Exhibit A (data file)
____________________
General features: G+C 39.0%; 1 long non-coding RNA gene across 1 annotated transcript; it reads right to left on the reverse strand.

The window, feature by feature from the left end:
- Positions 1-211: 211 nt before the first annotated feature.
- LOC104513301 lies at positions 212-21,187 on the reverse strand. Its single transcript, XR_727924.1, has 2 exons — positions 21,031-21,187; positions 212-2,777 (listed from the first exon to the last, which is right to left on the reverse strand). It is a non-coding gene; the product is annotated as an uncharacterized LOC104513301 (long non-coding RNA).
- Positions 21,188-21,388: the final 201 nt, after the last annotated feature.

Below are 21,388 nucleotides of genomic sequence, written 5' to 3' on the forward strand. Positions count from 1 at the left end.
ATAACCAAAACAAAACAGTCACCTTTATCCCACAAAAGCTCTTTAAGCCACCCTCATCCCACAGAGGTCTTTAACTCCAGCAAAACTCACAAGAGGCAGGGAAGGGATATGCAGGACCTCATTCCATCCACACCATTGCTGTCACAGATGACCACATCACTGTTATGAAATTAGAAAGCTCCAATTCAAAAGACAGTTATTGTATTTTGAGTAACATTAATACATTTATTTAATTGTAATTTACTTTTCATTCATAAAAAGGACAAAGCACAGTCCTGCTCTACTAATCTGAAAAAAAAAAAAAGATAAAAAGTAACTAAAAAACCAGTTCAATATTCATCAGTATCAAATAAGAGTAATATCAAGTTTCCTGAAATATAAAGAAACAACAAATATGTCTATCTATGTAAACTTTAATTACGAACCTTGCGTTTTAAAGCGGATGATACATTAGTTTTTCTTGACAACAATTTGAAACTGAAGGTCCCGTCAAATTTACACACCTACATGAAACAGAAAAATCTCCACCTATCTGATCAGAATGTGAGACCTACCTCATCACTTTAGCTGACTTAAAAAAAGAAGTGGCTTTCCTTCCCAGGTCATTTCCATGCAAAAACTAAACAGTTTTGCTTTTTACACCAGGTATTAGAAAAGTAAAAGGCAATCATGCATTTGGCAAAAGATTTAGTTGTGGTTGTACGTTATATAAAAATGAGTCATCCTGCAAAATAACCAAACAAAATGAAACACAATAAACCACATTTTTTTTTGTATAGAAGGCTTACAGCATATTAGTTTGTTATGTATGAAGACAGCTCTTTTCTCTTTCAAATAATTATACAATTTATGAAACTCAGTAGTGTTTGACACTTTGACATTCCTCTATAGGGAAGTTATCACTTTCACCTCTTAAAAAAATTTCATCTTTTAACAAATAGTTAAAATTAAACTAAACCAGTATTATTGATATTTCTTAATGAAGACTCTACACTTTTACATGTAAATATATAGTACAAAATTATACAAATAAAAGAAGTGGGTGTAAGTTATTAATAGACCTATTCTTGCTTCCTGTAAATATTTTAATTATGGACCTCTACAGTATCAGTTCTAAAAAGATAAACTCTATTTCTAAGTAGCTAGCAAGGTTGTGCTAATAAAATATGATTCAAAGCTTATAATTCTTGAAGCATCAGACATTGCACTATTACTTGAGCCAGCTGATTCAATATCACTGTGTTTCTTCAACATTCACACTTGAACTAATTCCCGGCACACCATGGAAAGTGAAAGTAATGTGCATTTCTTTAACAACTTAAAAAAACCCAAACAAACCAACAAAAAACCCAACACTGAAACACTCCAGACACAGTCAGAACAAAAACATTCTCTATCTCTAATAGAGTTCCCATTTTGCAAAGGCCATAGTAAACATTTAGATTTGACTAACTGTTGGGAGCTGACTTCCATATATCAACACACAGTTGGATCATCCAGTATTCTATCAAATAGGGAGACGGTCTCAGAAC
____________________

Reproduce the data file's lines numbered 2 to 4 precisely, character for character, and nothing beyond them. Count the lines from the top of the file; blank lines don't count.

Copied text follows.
The window, feature by feature from the left end:
- Positions 1-211: 211 nt before the first annotated feature.
- LOC104513301 lies at positions 212-21,187 on the reverse strand. Its single transcript, XR_727924.1, has 2 exons — positions 21,031-21,187; positions 212-2,777 (listed from the first exon to the last, which is right to left on the reverse strand). It is a non-coding gene; the product is annotated as an uncharacterized LOC104513301 (long non-coding RNA).